Back in the U.S.

Upon arriving back at MSP airport, we learned that the Paris climate agreement was passed. Our group was so happy, some were moved to tears. Finally, a starting point for climate action. We wondered why the others on the plane were not cheering. One woman said she represented the small island nations and she did not think the agreement was good enough.

2015-12-15-18-50-58-sign-Cop21My view on the agreement is that it incorporated some key elements that were not included at the beginning of negotiations. Added back into the final agreement was the idea that the rights of Indigenous people need to be respected and included as we move forward. The overall goal of keeping the temperature “well below 2 degrees Celsius,” with a target of 1.5 degrees, is in the final agreement. This is a key point for the island nations. The plan to meet again in five years to ramp up the INDCs is also in the agreement; this is necessary to stay well below 2 degrees. We all realize that with the current INDCs we will not meet the temperature goals stated in the text. Finally, I was happy that there is some funding to help with climate disasters, albeit not enough.

As I proceeded to dive back into my normal life at home, I talked to several people about the climate agreement. After getting through the initial, “Yeah, we have an agreement!” I had some interesting conversations. One great question that came up was, “How are we going to do it?” So I talked about renewables, energy conservation, changing lifestyles, communicating with policy makers, growing more trees, and, most importantly, changing how we picture ourselves in the world.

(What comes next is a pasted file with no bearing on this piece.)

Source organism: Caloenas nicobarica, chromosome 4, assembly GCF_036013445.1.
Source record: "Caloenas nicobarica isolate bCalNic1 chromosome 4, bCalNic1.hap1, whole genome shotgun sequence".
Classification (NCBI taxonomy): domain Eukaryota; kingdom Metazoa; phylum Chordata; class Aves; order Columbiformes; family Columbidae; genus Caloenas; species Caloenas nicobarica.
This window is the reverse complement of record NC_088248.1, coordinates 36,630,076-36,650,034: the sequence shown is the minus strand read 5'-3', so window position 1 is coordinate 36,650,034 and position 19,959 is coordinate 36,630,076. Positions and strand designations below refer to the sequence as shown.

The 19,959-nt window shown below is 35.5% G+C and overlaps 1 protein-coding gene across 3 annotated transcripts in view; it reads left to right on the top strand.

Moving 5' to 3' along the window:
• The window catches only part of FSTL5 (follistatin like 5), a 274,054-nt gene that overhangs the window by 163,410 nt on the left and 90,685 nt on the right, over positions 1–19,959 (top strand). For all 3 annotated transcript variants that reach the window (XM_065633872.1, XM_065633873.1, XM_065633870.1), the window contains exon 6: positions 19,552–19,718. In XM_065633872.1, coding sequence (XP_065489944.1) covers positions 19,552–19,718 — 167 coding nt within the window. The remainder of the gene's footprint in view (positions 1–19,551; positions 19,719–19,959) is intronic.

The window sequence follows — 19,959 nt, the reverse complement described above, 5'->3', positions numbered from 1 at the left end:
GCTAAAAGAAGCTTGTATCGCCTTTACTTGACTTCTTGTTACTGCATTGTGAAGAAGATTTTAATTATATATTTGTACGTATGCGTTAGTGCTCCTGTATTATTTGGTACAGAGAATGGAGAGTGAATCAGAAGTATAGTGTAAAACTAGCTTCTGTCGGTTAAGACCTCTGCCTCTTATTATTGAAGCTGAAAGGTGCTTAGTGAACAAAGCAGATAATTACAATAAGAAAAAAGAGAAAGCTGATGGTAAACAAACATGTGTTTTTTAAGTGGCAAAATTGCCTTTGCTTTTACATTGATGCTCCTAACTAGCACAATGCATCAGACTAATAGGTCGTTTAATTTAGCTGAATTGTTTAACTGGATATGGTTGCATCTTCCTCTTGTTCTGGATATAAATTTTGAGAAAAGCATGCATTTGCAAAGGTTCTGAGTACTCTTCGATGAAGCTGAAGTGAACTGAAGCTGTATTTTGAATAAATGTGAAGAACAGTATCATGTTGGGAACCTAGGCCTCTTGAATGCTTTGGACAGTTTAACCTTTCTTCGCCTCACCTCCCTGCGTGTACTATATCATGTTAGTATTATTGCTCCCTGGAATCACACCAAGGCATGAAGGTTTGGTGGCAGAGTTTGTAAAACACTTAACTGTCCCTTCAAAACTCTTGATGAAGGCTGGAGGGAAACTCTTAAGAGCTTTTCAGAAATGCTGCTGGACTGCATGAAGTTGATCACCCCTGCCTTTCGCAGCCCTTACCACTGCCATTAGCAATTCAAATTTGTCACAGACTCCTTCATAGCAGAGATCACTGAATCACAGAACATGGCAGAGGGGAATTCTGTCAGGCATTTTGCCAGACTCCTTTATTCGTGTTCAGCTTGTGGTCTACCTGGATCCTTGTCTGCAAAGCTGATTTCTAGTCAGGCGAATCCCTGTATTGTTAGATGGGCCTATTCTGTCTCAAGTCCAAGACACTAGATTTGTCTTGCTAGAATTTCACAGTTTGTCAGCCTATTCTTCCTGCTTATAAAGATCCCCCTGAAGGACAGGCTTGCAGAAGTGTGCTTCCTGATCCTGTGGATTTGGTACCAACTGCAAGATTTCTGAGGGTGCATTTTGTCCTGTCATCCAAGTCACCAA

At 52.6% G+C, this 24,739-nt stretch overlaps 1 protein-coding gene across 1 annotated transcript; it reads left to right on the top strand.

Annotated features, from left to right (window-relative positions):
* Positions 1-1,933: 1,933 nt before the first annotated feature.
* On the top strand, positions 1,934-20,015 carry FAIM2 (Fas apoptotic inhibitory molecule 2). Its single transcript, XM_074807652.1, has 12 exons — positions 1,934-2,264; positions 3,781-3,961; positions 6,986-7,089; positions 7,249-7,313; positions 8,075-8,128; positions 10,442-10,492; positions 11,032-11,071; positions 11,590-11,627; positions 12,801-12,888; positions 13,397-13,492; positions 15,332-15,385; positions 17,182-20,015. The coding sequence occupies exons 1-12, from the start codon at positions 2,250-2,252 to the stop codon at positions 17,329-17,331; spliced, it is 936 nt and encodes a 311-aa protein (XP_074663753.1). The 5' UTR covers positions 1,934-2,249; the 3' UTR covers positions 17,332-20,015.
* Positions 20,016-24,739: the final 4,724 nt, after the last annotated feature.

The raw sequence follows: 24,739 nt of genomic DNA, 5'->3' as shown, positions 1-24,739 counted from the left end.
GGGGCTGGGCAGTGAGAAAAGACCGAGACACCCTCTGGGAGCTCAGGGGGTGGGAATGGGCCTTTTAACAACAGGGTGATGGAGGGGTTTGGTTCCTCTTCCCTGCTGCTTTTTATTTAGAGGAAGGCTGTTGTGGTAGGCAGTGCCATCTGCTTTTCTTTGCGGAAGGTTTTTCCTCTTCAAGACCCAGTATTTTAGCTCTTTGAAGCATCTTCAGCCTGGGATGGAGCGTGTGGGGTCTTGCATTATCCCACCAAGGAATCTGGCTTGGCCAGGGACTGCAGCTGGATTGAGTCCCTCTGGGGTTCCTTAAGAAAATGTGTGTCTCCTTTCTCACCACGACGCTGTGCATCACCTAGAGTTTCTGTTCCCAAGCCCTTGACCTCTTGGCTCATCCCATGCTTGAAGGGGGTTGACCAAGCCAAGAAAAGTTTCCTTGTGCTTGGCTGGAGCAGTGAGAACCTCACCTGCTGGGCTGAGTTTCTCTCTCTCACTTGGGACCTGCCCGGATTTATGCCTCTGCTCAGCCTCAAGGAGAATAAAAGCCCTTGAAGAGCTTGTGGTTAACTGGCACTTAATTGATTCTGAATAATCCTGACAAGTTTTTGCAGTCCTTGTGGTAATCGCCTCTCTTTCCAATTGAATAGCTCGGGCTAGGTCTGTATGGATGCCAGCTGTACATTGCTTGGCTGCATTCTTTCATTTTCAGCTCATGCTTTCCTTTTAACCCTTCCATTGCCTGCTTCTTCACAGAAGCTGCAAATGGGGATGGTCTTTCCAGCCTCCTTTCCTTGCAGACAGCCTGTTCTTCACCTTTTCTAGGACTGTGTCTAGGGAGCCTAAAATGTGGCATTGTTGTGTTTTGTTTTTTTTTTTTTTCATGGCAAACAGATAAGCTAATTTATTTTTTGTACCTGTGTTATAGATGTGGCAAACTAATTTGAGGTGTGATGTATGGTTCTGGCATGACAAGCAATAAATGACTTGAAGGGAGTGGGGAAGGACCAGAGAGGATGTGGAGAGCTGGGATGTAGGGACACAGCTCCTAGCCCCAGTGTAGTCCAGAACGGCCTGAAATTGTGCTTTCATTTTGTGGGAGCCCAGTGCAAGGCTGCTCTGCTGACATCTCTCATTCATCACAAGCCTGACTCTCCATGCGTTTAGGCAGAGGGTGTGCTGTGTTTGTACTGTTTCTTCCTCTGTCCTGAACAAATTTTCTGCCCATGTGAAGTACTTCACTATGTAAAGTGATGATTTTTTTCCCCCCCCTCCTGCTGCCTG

There are so many next steps, but initially I want to explain to people what the agreement means and how we begin to meet the challenge. I don’t want us to get back into life as usual. Or worse, look at how bad China’s emissions are so that we feel fine with what we are doing. After talking to as many people as I can, I will be looking into solar on my school building and writing letters to see why the community solar plan is stalled. My goal is to continue to learn as much as I can, so that I can be a resource for others wanting solar, or wondering what they can do reduce their carbon output.

Attending COP21 had a powerful impact on me, as it probably did on everyone that attended. The stories of those suffering the consequences of climate extremes or continued exploitation from logging companies will stay with me for a long time. I am hopeful because, now that we have an agreement and a goal, we have leverage and a direction for the path down which the U.S. needs to direct our energy resources.

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